Well Curious , preferably limited tv series just for the old (29-129) trekkies , individual adventures (with their own kids & grandkids + , friends etc) , interactions with old crewmates , and taking on a intergalactic problem together . But I honestly can’t see them really showing up Starfleet , as retired personnel . Maybe something like searching for lost comrades , or gathering information on the borderworlds .

Darfyn,

People keep saying ST is just a western in space. You might want to check out THE OVERTHEHILL GANG television movies.

Thanks for mentioning , Disinvited ! I checked it out , and looks interesting . I have the Magnificent 7 Blu-ray Series which is a tremendous Set . So the Over The Hill Gang tv-movies looks a great addition too !

Darfyn,

You are welcome. I only wish I knew of some transfer that did justice to it.

Sounds kind of dull. I can’t imagine all Star Trek fans over the age of 29 would be interested in a nostalgia fest. There needs to be some kind of actual compelling story where those characters do what they do, with a chance of drawing in some kind of audience beyond those who grew up watching them. I don’t mind having a few kids and grandkids in the mix, but it’s not very realistic. A Picard family Christmas reunion isn’t going to work, unless the Romulans attack it.

Curious , well the thing that attracted me to DS9 , Enterprise , Voyager and even TNG were the background stories , the stories of the little people and support actors . For me , it was sheer delight .

But I’m going to have to admit defeat !

.. it seems most trekkies really want action (which i’m not interested in at all – I have had enough in my real life . I like something that is intriguing and explores the depth of characters .

(The title of this article gives the impression that Stewart is complaining about the negative consequences of Star Trek producers and directors casting actors by type. I nearly didn’t bother reading this article.)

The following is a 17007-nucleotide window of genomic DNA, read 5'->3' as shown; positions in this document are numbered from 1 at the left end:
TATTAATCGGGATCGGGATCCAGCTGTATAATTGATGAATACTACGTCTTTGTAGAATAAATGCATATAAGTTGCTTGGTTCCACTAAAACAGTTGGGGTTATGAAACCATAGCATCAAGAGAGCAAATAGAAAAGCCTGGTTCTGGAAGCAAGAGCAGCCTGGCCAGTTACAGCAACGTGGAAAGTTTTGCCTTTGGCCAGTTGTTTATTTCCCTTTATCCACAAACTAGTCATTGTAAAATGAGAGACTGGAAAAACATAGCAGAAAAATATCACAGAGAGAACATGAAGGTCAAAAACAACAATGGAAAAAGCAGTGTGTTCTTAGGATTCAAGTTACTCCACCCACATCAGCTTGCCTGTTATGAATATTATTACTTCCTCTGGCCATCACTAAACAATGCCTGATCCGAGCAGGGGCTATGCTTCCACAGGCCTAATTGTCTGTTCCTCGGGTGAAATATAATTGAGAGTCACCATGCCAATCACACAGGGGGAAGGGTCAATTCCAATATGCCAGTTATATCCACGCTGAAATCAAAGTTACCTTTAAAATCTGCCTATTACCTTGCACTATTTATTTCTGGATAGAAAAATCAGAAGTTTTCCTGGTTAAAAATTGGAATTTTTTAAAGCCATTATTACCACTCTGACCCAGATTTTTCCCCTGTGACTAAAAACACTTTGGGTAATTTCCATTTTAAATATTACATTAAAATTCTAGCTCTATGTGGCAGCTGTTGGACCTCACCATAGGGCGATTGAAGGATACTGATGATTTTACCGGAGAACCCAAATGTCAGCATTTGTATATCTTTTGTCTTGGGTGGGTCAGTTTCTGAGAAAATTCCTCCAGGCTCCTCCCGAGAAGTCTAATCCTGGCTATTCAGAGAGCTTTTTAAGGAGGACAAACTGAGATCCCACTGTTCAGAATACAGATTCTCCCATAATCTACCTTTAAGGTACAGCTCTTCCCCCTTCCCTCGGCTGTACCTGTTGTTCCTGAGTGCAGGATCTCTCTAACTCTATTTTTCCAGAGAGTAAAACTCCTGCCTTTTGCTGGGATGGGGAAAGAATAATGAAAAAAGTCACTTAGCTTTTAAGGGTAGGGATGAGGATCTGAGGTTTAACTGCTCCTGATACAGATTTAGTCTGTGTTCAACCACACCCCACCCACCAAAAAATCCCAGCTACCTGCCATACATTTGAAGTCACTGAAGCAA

I found Stewart was well cast in CONSPIRACY THEORY. It’s a shame that more directors couldn’t see past the Picard character to Stewart’s potential; he’s obviously a brilliant and versatile actor. It’s downright stupid, actually.

It seemed to me he was discussing being typecast immediately after the tng movies. Not that he is experiencing it now.

He seems to be able to do whatever he wants right now.

Agreed @Markm
He is excellent in Green Room. Such a different role that we are accustomed to seeing Stewart in. The late Anton Yelchin is also brilliant.

Also, check out Match. Stewart is absolutely fantastic in it.

Markm

Yup.

age has never stopped someone coming back to ‘trek’

‘ At the end he said, “Look, you’re a terrific actor, and I would love to have you in my movie, but why would I want Jean-Luc Picard in my picture?”’

what the….?

 
Star Trek is incredible and a miracle. It helped me deal with my alcoholism, helped me curb my sex addiction, stopped me from stealing my neighbors panties and saved my marriage, and now I hardly ever beat my children. I don’t know where I would be without this show. Probably in jail or dead. I owe everything to the show Star Trek
 

We must learn to open our hands in friendship , Boris ! I’ve heard many stories where Star Trek has improved someone’s life . I hope Star Trek continues to provide thoughtful and affirming stories through it’s continuing series !

Darfyn,

I’ve not only heard of them, I’ve heard it from the horses’ mouths.

But while the pluses far exceed the minuses, we have to give Boris’ cry for balance a nod, in that we can’t deny there was always a darkness out on its edges that occasionally succeeded in taking advantage of STAR TREK. What happened to Grace was none of those miraculous things. However, STAR TREK definitely aided her, and many others, in their recoveries from the darkness that found its way into their lives.

I love TNG and am very satisfied with the seven seasons of TV episodes and four films. I don’t think they need to make more. It’s DSC’s time on TV (er, “All Access”) now. I’m sure there’s more than enough story telling out there for TNG to continue as original novels and comics for the foreseeable future.